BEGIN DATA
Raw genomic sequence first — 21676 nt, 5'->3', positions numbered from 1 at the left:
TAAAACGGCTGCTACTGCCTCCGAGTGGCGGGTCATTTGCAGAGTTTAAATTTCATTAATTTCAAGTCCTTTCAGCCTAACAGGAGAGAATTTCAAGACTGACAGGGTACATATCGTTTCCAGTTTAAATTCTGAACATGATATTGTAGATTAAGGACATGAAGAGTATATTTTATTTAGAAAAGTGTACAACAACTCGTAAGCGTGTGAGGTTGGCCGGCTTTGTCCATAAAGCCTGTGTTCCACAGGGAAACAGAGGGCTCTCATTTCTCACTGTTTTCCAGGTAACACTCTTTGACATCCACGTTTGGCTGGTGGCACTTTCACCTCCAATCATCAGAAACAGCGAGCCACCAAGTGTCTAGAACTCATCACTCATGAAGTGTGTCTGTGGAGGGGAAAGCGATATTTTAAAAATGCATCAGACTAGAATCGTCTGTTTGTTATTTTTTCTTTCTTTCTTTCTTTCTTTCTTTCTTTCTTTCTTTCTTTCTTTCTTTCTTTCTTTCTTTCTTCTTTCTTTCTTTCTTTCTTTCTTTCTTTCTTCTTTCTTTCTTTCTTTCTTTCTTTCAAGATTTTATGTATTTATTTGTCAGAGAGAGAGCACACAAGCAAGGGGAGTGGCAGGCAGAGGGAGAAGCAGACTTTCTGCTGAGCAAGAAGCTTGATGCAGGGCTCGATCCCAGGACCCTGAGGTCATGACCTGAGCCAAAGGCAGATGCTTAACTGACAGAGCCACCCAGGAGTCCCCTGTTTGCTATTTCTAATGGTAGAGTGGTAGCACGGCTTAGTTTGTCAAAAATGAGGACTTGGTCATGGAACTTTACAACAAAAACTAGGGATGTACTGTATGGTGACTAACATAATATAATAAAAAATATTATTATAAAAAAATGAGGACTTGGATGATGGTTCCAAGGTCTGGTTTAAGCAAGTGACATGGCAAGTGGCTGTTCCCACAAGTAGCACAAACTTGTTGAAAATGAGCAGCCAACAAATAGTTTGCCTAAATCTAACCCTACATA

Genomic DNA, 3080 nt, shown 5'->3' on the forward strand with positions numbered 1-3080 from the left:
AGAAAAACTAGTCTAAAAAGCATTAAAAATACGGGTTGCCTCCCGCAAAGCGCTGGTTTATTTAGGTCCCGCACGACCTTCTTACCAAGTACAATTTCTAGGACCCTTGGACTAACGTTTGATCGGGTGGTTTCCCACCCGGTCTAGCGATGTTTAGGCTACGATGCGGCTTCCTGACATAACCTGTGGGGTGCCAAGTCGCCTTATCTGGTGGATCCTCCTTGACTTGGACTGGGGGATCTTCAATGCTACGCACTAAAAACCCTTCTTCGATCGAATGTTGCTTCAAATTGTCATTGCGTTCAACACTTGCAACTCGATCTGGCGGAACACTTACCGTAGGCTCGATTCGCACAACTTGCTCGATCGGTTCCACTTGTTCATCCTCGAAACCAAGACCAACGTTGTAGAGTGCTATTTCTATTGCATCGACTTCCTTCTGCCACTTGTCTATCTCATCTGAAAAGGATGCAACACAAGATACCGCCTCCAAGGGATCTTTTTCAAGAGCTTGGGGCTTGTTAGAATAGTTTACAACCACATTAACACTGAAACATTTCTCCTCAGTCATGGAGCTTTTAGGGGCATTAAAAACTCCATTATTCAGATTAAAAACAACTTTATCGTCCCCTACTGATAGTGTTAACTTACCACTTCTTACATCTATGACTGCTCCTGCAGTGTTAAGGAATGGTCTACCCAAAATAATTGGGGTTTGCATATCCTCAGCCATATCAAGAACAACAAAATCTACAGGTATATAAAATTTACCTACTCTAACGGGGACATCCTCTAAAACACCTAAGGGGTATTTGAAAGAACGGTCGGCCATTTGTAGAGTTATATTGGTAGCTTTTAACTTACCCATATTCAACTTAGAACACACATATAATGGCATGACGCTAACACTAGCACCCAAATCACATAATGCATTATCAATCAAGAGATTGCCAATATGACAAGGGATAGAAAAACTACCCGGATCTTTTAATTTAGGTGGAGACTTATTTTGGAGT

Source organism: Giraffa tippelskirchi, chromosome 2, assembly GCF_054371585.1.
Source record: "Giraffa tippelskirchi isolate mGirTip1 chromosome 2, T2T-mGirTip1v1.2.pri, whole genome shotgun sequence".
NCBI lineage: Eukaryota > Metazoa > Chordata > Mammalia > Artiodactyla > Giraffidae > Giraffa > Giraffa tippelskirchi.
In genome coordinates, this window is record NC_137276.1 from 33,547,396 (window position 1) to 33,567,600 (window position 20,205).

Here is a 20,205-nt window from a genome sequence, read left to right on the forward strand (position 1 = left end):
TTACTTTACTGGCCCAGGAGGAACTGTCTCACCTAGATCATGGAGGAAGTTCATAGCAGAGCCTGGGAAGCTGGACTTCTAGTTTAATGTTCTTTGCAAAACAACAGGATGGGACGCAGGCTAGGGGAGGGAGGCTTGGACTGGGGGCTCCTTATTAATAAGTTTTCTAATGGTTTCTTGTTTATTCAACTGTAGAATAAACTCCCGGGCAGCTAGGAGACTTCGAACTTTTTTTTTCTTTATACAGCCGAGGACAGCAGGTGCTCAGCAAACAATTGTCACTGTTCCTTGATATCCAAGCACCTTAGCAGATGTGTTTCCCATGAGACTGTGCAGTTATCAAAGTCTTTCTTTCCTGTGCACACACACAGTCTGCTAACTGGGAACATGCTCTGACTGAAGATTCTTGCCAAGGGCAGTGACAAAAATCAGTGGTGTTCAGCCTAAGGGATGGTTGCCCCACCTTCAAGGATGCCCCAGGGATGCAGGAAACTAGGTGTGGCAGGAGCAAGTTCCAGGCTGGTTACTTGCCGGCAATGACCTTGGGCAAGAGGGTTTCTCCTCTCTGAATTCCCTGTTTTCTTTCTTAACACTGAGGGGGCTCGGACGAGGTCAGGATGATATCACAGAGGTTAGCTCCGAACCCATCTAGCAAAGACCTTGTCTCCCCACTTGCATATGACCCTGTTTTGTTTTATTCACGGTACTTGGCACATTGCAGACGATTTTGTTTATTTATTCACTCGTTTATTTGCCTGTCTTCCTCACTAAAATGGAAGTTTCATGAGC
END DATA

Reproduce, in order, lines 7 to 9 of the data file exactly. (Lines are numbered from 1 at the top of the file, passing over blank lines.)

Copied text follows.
NCBI lineage: Eukaryota > Metazoa > Chordata > Mammalia > Artiodactyla > Giraffidae > Giraffa > Giraffa tippelskirchi.
In genome coordinates, this window is record NC_137276.1 from 33,547,396 (window position 1) to 33,567,600 (window position 20,205).

Here is a 20,205-nt window from a genome sequence, read left to right on the forward strand (position 1 = left end):